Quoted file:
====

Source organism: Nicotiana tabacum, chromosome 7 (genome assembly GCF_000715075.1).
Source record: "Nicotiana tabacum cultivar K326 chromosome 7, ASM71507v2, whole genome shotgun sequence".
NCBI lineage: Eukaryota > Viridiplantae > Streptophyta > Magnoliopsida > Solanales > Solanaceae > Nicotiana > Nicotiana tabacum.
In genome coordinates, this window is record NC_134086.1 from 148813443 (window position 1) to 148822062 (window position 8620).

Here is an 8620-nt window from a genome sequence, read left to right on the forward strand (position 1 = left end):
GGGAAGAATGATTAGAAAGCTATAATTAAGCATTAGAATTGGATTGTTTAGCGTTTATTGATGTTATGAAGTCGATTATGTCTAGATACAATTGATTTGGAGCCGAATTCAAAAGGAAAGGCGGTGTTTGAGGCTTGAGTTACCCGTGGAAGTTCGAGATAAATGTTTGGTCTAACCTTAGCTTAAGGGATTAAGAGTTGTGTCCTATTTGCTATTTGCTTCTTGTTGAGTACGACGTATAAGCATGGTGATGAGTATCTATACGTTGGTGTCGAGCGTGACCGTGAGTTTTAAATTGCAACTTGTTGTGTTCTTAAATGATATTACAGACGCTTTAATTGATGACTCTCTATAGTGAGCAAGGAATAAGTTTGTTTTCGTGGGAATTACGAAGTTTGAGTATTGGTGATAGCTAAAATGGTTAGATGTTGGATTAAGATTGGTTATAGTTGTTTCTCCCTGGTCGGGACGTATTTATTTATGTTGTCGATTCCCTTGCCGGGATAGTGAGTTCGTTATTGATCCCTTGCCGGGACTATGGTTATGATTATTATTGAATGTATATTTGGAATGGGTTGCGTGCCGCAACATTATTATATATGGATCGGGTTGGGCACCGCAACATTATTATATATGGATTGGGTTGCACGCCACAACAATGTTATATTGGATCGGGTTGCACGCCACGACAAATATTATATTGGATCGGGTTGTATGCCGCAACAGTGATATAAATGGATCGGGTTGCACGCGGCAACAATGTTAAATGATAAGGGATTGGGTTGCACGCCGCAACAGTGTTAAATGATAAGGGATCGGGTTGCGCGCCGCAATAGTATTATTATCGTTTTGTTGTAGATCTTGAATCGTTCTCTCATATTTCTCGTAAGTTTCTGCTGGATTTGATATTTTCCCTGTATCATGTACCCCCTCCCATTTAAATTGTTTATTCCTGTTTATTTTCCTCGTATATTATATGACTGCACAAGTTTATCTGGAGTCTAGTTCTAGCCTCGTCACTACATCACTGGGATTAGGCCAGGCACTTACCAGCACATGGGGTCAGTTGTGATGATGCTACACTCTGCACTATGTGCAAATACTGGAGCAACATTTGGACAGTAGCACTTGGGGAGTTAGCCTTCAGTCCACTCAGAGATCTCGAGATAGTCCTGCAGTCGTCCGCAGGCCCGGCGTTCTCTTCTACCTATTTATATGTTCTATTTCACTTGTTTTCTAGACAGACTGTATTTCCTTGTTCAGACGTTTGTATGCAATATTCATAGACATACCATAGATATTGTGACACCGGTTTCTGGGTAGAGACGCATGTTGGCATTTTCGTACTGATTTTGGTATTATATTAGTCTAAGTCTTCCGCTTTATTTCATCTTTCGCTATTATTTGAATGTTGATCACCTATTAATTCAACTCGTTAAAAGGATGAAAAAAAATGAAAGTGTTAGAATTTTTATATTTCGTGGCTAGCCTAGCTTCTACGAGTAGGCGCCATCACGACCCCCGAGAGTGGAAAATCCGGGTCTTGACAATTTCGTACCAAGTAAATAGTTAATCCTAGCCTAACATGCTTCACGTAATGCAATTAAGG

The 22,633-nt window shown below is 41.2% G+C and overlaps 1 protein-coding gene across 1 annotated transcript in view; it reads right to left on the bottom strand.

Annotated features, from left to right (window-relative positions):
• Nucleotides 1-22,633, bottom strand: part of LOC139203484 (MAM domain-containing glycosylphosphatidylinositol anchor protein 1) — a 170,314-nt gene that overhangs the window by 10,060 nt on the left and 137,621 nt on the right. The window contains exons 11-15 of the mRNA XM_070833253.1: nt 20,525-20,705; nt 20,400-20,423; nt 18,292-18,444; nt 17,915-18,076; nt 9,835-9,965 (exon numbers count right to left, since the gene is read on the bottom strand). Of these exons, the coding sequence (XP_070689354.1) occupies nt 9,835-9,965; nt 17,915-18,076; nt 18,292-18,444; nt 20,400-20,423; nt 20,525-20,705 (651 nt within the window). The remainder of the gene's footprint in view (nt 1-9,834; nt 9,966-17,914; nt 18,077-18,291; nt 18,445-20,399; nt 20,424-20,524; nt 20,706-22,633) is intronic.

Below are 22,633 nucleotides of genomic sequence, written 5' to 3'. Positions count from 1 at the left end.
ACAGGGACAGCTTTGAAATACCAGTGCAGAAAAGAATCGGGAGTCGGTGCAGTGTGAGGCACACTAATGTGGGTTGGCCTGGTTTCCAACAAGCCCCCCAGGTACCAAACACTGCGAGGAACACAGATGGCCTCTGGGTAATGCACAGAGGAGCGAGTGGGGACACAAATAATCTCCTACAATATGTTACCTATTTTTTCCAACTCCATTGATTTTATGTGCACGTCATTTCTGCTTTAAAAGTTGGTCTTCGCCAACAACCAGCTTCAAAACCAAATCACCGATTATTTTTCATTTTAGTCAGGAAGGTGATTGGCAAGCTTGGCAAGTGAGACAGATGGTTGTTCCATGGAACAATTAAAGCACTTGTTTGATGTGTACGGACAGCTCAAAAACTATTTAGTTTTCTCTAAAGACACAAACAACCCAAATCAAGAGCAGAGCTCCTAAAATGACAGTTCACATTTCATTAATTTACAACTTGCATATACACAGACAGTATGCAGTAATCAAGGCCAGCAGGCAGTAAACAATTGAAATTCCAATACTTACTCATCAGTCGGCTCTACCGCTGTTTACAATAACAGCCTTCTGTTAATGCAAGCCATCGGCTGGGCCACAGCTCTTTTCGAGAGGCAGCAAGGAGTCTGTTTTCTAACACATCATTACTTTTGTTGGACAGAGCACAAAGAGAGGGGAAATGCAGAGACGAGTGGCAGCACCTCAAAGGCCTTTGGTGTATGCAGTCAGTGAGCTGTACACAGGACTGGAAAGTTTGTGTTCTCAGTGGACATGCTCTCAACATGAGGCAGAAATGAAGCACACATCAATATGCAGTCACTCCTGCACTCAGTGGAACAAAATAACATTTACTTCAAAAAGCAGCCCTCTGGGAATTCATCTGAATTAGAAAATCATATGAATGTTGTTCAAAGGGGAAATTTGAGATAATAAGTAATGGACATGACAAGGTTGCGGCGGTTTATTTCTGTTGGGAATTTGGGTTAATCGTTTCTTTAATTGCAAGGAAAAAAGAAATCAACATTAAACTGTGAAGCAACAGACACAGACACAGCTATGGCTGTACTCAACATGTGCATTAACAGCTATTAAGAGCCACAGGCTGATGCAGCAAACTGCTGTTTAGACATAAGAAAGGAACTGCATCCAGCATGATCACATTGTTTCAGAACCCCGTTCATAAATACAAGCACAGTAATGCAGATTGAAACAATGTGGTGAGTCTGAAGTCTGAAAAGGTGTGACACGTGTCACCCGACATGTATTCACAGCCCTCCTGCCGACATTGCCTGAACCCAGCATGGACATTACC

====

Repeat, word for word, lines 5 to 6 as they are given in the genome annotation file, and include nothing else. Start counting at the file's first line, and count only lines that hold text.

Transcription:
Here is an 8620-nt window from a genome sequence, read left to right on the forward strand (position 1 = left end):
GGGAAGAATGATTAGAAAGCTATAATTAAGCATTAGAATTGGATTGTTTAGCGTTTATTGATGTTATGAAGTCGATTATGTCTAGATACAATTGATTTGGAGCCGAATTCAAAAGGAAAGGCGGTGTTTGAGGCTTGAGTTACCCGTGGAAGTTCGAGATAAATGTTTGGTCTAACCTTAGCTTAAGGGATTAAGAGTTGTGTCCTATTTGCTATTTGCTTCTTGTTGAGTACGACGTATAAGCATGGTGATGAGTATCTATACGTTGGTGTCGAGCGTGACCGTGAGTTTTAAATTGCAACTTGTTGTGTTCTTAAATGATATTACAGACGCTTTAATTGATGACTCTCTATAGTGAGCAAGGAATAAGTTTGTTTTCGTGGGAATTACGAAGTTTGAGTATTGGTGATAGCTAAAATGGTTAGATGTTGGATTAAGATTGGTTATAGTTGTTTCTCCCTGGTCGGGACGTATTTATTTATGTTGTCGATTCCCTTGCCGGGATAGTGAGTTCGTTATTGATCCCTTGCCGGGACTATGGTTATGATTATTATTGAATGTATATTTGGAATGGGTTGCGTGCCGCAACATTATTATATATGGATCGGGTTGGGCACCGCAACATTATTATATATGGATTGGGTTGCACGCCACAACAATGTTATATTGGATCGGGTTGCACGCCACGACAAATATTATATTGGATCGGGTTGTATGCCGCAACAGTGATATAAATGGATCGGGTTGCACGCGGCAACAATGTTAAATGATAAGGGATTGGGTTGCACGCCGCAACAGTGTTAAATGATAAGGGATCGGGTTGCGCGCCGCAATAGTATTATTATCGTTTTGTTGTAGATCTTGAATCGTTCTCTCATATTTCTCGTAAGTTTCTGCTGGATTTGATATTTTCCCTGTATCATGTACCCCCTCCCATTTAAATTGTTTATTCCTGTTTATTTTCCTCGTATATTATATGACTGCACAAGTTTATCTGGAGTCTAGTTCTAGCCTCGTCACTACATCACTGGGATTAGGCCAGGCACTTACCAGCACATGGGGTCAGTTGTGATGATGCTACACTCTGCACTATGTGCAAATACTGGAGCAACATTTGGACAGTAGCACTTGGGGAGTTAGCCTTCAGTCCACTCAGAGATCTCGAGATAGTCCTGCAGTCGTCCGCAGGCCCGGCGTTCTCTTCTACCTATTTATATGTTCTATTTCACTTGTTTTCTAGACAGACTGTATTTCCTTGTTCAGACGTTTGTATGCAATATTCATAGACATACCATAGATATTGTGACACCGGTTTCTGGGTAGAGACGCATGTTGGCATTTTCGTACTGATTTTGGTATTATATTAGTCTAAGTCTTCCGCTTTATTTCATCTTTCGCTATTATTTGAATGTTGATCACCTATTAATTCAACTCGTTAAAAGGATGAAAAAAAATGAAAGTGTTAGAATTTTTATATTTCGTGGCTAGCCTAGCTTCTACGAGTAGGCGCCATCACGACCCCCGAGAGTGGAAAATCCGGGTCTTGACAATTTCGTACCAAGTAAATAGTTAATCCTAGCCTAACATGCTTCACGTAATGCAATTAAGG